It’s also a fact that I recently purchased a new Pontiac and since then my trips to the store have created a problem. You see, every time I buy vanilla ice cream, when I start back from the store my car won’t start. If I get any other kind of ice cream, the car starts just fine.
I want you to know I’m serious about this question, no matter how silly it sounds: ‘What is there about a Pontiac that makes it not start when I get vanilla ice cream, and easy to start whenever I get any other kind?'”
The Pontiac President was understandably skeptical about the letter, but sent an engineer to check it out anyway. The latter was surprised to be greeted by a successful, obviously well educated man in a fine neighborhood. He had arranged to meet the man just after dinner time, so the two hopped into the car and drove to the ice cream store. It was vanilla ice cream that night and, sure enough, after they came back to the car, it wouldn’t start.
The engineer returned for three more nights. The first night, the man got chocolate. The car started. The second night, he got strawberry. The car started. The third night he ordered vanilla. The car failed to start.
Now the engineer, being a logical man, refused to believe that this man’s car was allergic to vanilla ice cream. He arranged, therefore, to continue his visits for as long as it took to solve the problem. And toward this end he began to take notes: he jotted down all sorts of data, time of day, type of gas used, time to drive back and forth, etc. In a short time, he had a clue: The man took less time to buy vanilla than any other flavor. Why? The answer was in the layout of the store.
Vanilla, being the most popular flavor, was in a separate case at the front of the store for quick pickup. All the other flavors were kept in the back of the store at a different counter where it took considerably longer to find the flavor and get checked out. Now the question for the engineer was why the car wouldn’t start when it took less time.
Once time became the problem —  not the vanilla ice cream — the engineer quickly came up with the answer: vapor lock. It was happening every night, but the extra time taken to get the other flavors allowed the engine to cool down sufficiently to start. When the man got vanilla, the engine was still too hot for the vapor lock to dissipate.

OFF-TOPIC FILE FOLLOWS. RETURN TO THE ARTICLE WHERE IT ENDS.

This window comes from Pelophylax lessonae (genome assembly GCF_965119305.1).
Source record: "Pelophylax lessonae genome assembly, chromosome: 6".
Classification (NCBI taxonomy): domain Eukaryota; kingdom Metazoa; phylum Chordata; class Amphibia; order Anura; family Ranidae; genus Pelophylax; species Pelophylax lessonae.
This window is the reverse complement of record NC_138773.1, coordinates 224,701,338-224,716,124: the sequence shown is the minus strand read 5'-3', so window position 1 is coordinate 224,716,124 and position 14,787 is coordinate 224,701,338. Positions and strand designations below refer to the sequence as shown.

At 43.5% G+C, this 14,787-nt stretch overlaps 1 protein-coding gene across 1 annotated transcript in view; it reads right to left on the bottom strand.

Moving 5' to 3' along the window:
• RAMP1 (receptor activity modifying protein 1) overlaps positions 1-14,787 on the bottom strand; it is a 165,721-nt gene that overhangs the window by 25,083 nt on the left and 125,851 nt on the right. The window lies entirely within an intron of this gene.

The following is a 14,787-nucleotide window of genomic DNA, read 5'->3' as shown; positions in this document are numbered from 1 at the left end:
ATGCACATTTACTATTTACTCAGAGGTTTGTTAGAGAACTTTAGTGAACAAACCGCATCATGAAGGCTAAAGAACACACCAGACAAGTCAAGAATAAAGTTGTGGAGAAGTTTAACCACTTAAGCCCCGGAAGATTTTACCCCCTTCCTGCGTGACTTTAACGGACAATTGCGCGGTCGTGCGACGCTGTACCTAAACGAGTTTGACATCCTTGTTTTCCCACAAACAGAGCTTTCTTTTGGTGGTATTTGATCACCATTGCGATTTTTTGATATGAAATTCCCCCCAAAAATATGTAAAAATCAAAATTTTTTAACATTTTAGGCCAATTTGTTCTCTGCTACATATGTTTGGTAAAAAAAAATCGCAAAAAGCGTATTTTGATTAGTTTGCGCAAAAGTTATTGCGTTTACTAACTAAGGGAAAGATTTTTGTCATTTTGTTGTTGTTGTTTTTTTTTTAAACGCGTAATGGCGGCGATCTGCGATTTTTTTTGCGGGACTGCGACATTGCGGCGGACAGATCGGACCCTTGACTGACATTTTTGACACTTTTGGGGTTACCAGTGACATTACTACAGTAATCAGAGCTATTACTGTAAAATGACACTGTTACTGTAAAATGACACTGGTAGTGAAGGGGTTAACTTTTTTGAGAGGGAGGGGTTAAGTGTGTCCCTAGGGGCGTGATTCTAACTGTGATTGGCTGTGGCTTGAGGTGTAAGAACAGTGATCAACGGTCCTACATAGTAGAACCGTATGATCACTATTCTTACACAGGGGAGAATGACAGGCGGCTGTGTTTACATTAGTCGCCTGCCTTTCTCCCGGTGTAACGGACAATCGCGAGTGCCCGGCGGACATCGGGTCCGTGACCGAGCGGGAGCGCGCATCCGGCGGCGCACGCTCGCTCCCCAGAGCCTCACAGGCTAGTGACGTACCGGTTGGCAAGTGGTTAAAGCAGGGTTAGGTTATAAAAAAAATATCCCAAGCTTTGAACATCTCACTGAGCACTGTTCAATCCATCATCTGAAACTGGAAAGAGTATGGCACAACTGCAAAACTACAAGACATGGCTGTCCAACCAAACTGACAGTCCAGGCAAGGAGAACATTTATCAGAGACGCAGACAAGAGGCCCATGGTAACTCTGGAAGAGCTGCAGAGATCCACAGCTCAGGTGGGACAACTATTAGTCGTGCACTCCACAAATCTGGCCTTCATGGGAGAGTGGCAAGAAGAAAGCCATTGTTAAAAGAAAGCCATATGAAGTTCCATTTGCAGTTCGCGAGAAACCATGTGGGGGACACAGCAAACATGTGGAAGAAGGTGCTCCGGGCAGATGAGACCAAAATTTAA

Moral of the story: even insane-looking problems are sometimes real.

I guess that almost all of us received strange complains about code, strange bug description that were opened describing weird behaviour  — for example “your codes throws an exception only when I execute it while talking over the phone”….

Usually the reactions are:

  • WTF ?
  • What is the linkage between my code and your phone ?
  • The stupid user dosn’t know how to run my  code …
  • WTF ? WTF ?

The messages I want to send to the development team:

  • Weird problems eventually explained by a set of simple facts.
  • got a complain about a strange behaviour ? You almost sure that it is not in your code ? Treat it as it is a bug in your code. You can never tell what are the causes for the bug.
  • a bug is like a boomerang, when you throw it away and ignore it, it usually returns…
  • Problems are not solved by themselves
  • Most of your users are not stupid

Any other messages  you can think of ?

Ruby’s Backwards compatibility and Alef-FS

What is the 1st thing I  need to do in order to implement Alef-FS ? have RFuse-ng installed on my machine as a ruby gem.

RFuse-ng is a bridge between ruby and FUSE. The concept is very similar to Java JNI, which mean that it is mainly a native code written in “C”

RFuse-ng comes with a REDAME which is good, and it has a Makefle which is even better, but it also has several compilation errors – not good.

While reading the docs I find out why –  RFuse-ng was tested with ruby 1.8 and I’m using 1.9.2. Further investigation of the code made me realize that ruby does not have Backwards compatibility, at least not in the aspect of native code support.

As Michael Feathers wrote in Working Effectively with Legacy Codelegacy code is code without tests” I understood that it is not going to be fun.

I had to tackle issues mainly due to changes in the way ruby exposes its string representation to “C” code. #define rules!!!!!!

Anyway, at the end of the road I’ve managed to create a patch file for  RFuse-ng describing the changes required to make it work  under ruby 1.9.2

Now, all I have to do now is to implement, (at least until the next obstacle)

class AlephFS < RFuse::Fuse
# implement

Aleph-FS when desktop serach meets FUSE


Desktop search tools, like tracker, beagle (R.I.P), Google desktop —  are all very useful.

The interface of a desktop search is great when all you need is to open the file (you searched for)  — 2 clicks, typing a search query, and you have it.